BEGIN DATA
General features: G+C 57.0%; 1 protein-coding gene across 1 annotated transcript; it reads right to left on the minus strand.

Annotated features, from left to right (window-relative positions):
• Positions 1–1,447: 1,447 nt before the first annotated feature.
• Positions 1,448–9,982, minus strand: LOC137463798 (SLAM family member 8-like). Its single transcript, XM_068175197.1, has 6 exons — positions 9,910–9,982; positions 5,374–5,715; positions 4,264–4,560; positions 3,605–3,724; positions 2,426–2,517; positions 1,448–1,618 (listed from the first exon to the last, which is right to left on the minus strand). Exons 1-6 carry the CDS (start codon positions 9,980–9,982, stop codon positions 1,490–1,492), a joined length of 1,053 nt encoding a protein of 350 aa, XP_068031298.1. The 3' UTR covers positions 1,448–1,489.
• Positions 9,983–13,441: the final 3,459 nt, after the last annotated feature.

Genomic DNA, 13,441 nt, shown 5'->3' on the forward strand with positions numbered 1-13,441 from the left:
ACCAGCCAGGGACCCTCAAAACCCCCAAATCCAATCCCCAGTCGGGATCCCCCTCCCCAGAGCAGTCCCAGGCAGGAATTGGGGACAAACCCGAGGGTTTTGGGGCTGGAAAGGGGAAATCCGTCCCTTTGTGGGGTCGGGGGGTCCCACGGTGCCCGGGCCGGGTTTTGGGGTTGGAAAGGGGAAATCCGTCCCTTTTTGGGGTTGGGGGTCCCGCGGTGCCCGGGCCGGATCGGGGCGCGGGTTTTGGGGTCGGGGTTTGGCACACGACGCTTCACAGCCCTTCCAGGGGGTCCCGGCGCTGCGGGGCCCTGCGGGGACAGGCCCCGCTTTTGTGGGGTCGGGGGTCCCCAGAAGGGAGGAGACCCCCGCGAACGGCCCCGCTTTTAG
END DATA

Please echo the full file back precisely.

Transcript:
General features: G+C 57.0%; 1 protein-coding gene across 1 annotated transcript; it reads right to left on the minus strand.

Annotated features, from left to right (window-relative positions):
• Positions 1–1,447: 1,447 nt before the first annotated feature.
• Positions 1,448–9,982, minus strand: LOC137463798 (SLAM family member 8-like). Its single transcript, XM_068175197.1, has 6 exons — positions 9,910–9,982; positions 5,374–5,715; positions 4,264–4,560; positions 3,605–3,724; positions 2,426–2,517; positions 1,448–1,618 (listed from the first exon to the last, which is right to left on the minus strand). Exons 1-6 carry the CDS (start codon positions 9,980–9,982, stop codon positions 1,490–1,492), a joined length of 1,053 nt encoding a protein of 350 aa, XP_068031298.1. The 3' UTR covers positions 1,448–1,489.
• Positions 9,983–13,441: the final 3,459 nt, after the last annotated feature.

Genomic DNA, 13,441 nt, shown 5'->3' on the forward strand with positions numbered 1-13,441 from the left:
ACCAGCCAGGGACCCTCAAAACCCCCAAATCCAATCCCCAGTCGGGATCCCCCTCCCCAGAGCAGTCCCAGGCAGGAATTGGGGACAAACCCGAGGGTTTTGGGGCTGGAAAGGGGAAATCCGTCCCTTTGTGGGGTCGGGGGGTCCCACGGTGCCCGGGCCGGGTTTTGGGGTTGGAAAGGGGAAATCCGTCCCTTTTTGGGGTTGGGGGTCCCGCGGTGCCCGGGCCGGATCGGGGCGCGGGTTTTGGGGTCGGGGTTTGGCACACGACGCTTCACAGCCCTTCCAGGGGGTCCCGGCGCTGCGGGGCCCTGCGGGGACAGGCCCCGCTTTTGTGGGGTCGGGGGTCCCCAGAAGGGAGGAGACCCCCGCGAACGGCCCCGCTTTTAG